Military Wiki
USS Hall (DD-583)
Career (United States)
Namesake: Elijah Hall
Ordered: USS Hall (DD-583)
Builder: Boston Navy Yard
Laid down: 16 April 1942
Launched: 18 July 1942
Sponsored by: Mrs. Elizabeth Williams Greenleaf
Commissioned: 6 July 1943
Decommissioned: 10 December 1946
Struck: 1 September 1975
Fate: Transferred to Hellenic Navy, 9 February 1960
Career (Greece)
Name: Lonchi (D-56)
Acquired: 9 February 1960
Decommissioned: 1 October 1990
Struck: 10 October 1990
Fate: Scrapped, 1997
General characteristics
Class & type: Fletcher-class destroyer
Displacement: 2,050 tons
Length: 376 ft 6 in (114.7 m)
Beam: 39 ft 8 in (12.1 m)
Draft: 17 ft 9 in (5.4 m)
Propulsion: 60,000 shp (45 MW); 2 propellers
Speed: 35 knots (65 km/h)
Range: 6500 nmi. (12,000 km) @ 15 kt
Complement: 329
Armament: 5 × 5 in./38 guns (127 mm),
4 × 40 mm AA guns,
4 × 20 mm AA guns,
10 × 21 in. torpedo tubes,
6 × depth charge projectors,
2 × depth charge tracks

USS Hall (DD-583) was a Fletcher-class destroyer of the United States Navy, named for Lieutenant Elijah Hall (1742–1830), who served in the Continental Navy under John Paul Jones.[citation needed]

Hall was laid down by the Boston Navy Yard 16 April 1942; launched 18 July 1942, sponsored by Mrs. Elizabeth Williams Greenleaf, great-granddaughter of Lt. Hall; and commissioned 6 July 1943, Commander J. F. Delaney in command.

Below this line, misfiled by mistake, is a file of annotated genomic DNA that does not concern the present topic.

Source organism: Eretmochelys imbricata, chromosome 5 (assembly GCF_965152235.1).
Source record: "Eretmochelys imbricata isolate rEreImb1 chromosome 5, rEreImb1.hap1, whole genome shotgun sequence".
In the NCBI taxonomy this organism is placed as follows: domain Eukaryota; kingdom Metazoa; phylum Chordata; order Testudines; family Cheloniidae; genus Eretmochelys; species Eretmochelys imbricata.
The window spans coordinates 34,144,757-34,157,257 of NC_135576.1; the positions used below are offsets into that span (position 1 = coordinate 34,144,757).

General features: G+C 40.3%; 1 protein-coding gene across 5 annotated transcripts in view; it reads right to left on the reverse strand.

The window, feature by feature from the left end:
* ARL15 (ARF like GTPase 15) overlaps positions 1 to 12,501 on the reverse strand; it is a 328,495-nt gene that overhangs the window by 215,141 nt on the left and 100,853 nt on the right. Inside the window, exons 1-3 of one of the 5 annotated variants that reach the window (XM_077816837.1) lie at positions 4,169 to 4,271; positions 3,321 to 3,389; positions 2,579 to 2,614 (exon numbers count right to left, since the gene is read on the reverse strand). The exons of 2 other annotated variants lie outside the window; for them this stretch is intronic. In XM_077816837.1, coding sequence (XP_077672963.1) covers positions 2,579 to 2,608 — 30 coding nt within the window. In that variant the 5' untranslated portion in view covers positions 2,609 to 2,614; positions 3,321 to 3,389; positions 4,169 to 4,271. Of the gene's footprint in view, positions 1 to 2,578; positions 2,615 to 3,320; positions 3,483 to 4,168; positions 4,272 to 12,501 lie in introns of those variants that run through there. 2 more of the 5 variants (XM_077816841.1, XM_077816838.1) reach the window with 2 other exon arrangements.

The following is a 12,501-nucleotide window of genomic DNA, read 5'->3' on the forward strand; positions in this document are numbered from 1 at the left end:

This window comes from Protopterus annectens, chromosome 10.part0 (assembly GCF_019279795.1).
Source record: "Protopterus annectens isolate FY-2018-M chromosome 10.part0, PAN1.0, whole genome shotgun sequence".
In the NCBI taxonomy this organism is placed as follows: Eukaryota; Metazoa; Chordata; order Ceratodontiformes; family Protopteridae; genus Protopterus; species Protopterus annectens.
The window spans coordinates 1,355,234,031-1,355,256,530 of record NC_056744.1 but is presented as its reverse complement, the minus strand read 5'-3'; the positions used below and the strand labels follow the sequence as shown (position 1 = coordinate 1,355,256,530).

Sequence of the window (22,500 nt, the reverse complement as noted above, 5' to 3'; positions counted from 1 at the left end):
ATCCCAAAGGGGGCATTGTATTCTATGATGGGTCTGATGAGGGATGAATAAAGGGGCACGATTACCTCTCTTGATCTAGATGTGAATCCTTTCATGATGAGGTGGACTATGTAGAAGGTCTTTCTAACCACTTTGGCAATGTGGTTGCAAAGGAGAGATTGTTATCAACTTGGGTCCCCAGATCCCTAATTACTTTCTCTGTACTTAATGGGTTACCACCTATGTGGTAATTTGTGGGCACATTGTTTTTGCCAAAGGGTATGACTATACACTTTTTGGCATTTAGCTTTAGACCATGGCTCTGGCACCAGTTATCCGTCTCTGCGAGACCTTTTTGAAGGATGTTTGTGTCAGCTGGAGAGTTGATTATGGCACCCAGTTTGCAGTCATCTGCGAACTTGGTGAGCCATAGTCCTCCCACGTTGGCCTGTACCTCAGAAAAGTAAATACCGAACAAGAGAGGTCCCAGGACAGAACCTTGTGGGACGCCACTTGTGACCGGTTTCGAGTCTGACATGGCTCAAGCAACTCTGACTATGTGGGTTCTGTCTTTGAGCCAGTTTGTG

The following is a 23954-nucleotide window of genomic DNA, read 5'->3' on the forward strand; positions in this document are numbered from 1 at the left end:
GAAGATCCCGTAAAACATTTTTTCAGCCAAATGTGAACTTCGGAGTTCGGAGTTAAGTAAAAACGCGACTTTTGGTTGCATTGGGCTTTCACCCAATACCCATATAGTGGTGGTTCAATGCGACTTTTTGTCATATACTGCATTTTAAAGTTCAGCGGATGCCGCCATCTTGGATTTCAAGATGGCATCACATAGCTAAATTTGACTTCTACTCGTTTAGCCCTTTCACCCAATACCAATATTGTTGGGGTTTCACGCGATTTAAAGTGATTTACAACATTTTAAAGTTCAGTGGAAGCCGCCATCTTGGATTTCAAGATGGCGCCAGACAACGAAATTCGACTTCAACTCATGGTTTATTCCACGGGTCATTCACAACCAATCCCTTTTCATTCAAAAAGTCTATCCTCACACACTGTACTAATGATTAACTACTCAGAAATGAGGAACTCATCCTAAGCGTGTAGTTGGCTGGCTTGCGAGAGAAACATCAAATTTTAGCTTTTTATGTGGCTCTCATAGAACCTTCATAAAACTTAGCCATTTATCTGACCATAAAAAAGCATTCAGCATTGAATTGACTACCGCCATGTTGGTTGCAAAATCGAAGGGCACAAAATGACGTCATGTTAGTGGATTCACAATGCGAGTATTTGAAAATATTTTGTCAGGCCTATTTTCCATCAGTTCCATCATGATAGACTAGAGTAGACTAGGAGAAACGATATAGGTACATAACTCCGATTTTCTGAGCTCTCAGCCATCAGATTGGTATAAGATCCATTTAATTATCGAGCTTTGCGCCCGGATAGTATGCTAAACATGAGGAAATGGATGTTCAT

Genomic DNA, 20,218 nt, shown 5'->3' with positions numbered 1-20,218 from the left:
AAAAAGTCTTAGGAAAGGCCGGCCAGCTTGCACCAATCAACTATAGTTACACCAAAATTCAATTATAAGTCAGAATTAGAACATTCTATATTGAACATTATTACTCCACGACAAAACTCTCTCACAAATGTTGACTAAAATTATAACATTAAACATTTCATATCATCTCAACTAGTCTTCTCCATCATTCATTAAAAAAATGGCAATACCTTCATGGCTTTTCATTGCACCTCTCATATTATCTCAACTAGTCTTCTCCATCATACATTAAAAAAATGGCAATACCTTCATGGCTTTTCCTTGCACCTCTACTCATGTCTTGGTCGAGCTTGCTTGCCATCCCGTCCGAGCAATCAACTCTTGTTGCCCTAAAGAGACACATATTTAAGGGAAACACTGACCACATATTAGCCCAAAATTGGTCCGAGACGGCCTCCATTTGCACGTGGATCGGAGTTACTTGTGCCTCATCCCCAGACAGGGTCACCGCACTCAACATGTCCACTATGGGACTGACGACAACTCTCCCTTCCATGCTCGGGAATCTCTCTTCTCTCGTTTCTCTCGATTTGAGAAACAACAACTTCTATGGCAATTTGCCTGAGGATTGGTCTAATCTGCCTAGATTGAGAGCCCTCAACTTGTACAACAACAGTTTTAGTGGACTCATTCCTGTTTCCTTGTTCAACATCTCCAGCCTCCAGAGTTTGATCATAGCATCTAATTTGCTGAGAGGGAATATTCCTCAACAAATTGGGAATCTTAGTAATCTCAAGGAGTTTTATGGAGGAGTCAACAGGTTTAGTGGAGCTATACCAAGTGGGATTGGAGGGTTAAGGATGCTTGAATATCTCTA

World War II

Hall departed Boston, Mass. 11 August 1943, for shakedown training off the East Coast, then reported for duty at Norfolk, Va. 28 September. As escort for French transport Richelieu, she sailed for Boston 2 October, returning 3 days later. She continued escort duties in the Norfolk and Boston areas until departing 5 November for special duty with Halligan (DD-584) and Macomb (DD-458). The three destroyers rendezvoused at sea with battleship Iowa (BB-61), carrying President Franklin D. Roosevelt and other dignitaries to the historic Teheran Conference. After a safe crossing, the escorts were relieved of their duties near Gibraltar 17 November. They performed escort and antisubmarine search duties off western Africa until 6 December, then rejoined Iowa for the return voyage of the President and his party.


Ordered to the Pacific, Hall departed Charleston, S.C. 21 December arrived Pearl Harbor 11 January 1944. She cleared Hawaii 22 January with Rear Admiral Richmond K. Turner's Expeditionary Force bound for the capture and occupation of the Marshall Islands, a giant step across the Pacific toward Japan. Sent with three cruisers and three other destroyers on a special mission to wreck the airfields on Tarao Island during the invasion, Hall joined in the devastating bombardment of that island 30 January. Her guns knocked out a gasoline dump with a tremendous explosion, hit several gun emplacements, and then screened the larger ships during the remainder of the firing. Tarao effectively neutralized, the ships then sailed for Kwajalein and the main assault.